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Staying on beat

  • Tara the schnauzer

    Staying on beat

    VMC cardiology team places 20 pacemakers a year to save the lives of pets

    Tara, a 12-year-old schnauzer, is one of nearly two dozen dogs that undergo pacemaker implantation surgeries each year at the Veterinary Medical Center. 

Richard Berg would watch with dread each time his 12-year-old schnauzer Tara would begin to wobble. Soon after the teetering began, she would faint. 

“It was so hard to see,” he says. “I thought for sure I was going to lose her.”

As it turned out, Tara’s heart was the culprit behind the fainting spells. A trip to the veterinarian revealed a diagnosis of sick sinus syndrome (SSS), a disorder that occurs when the heart’s sinus node—the part of the heart that regulates its rhythm—no longer functions properly. 

In Tara’s case, her SSS was treated through the implantation of a pacemaker, a medical device that delivers electrical signals to restore a normal heartbeat. 

Tara is one of about 20 dogs that receive pacemakers each year at the University of Minnesota Veterinary Medical Center (VMC). It’s a treatment with roots in Minnesota. Electrical engineer Earl E. Bakken invented the first battery-operated, wearable pacemaker in 1957 in Minneapolis. Bakken is the co-founder of Medtronic, which now donates hundreds of pacemakers each year for veterinary procedures through the CanPacers program—including Tara’s. (Read more about Tara’s story here.)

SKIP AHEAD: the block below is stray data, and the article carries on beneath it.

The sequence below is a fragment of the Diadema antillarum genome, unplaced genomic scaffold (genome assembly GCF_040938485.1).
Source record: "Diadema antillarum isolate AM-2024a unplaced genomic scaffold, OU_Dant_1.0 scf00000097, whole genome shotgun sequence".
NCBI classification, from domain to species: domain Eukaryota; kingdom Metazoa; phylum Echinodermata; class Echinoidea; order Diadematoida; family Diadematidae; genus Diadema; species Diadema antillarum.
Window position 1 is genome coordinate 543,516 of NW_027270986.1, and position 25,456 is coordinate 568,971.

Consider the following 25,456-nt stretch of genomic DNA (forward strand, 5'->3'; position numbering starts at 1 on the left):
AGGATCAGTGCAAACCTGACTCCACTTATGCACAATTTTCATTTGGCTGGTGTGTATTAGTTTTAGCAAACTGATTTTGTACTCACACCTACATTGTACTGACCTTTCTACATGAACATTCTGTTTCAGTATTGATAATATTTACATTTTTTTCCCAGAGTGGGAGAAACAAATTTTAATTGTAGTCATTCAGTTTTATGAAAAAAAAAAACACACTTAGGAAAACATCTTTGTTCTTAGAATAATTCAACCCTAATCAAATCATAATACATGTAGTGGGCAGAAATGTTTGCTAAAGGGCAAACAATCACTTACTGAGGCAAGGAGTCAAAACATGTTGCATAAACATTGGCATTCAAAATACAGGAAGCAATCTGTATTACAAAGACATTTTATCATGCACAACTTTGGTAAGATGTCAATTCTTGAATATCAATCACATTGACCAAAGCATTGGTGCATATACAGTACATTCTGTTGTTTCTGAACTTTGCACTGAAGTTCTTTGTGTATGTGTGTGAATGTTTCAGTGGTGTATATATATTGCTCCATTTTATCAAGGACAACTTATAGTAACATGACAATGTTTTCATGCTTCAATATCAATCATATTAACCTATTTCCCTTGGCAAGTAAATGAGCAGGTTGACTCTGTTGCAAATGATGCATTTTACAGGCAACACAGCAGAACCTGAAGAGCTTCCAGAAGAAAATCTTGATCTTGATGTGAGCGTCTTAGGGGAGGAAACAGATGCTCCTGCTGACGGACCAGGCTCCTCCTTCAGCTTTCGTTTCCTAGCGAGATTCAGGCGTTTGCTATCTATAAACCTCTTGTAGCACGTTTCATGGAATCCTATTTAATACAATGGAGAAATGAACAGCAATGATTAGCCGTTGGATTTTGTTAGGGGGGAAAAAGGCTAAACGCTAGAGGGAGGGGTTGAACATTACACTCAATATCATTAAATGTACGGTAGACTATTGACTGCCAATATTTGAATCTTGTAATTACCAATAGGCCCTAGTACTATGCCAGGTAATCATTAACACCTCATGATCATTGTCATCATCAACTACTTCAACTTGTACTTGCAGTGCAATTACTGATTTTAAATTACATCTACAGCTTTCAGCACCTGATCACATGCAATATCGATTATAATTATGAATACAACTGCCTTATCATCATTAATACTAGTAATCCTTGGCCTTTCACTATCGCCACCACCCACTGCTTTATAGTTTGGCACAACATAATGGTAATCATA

Following Bakken’s breakthrough, the first implantable pacemaker procedure was performed in 1958. Ten years later, the technology was used to treat an abnormal heart rhythm in a dog at the University of Pennsylvania. Since then, pacemaker placement by veterinarians has become more commonplace.

Showing signs

Dr. Christopher Stauthammer, head of the VMC’s Cardiology Service, credits a pacemaker case in veterinary school as part of the inspiration for his pursuit of a cardiology specialty. 

“It was Henry, a cocker spaniel who was experiencing passing out symptoms, or syncope, and was eventually diagnosed with atrioventricular heart block,” he recalls. “The dog needed a pacemaker, which was surgically implanted that same day. The passing-out episodes resolved, and Henry was discharged the following day.”

An atrioventricular block occurs when the electrical signal controlling the heartbeat is blocked between the atria and ventricles of the heart. It’s one of a number of conditions in dogs that pacemakers can treat. 

Just like humans, some dogs have abnormal heart rhythms—also called arrhythmias. These dogs have a heartbeat that is occasionally too strong or too weak, too slow or too fast, or that skips a beat altogether. While some dogs show few symptoms, others may begin to sleep more, show intolerance to exercise, appear weak or lethargic, collapse or stumble, or, perhaps, vomit and lose their appetite.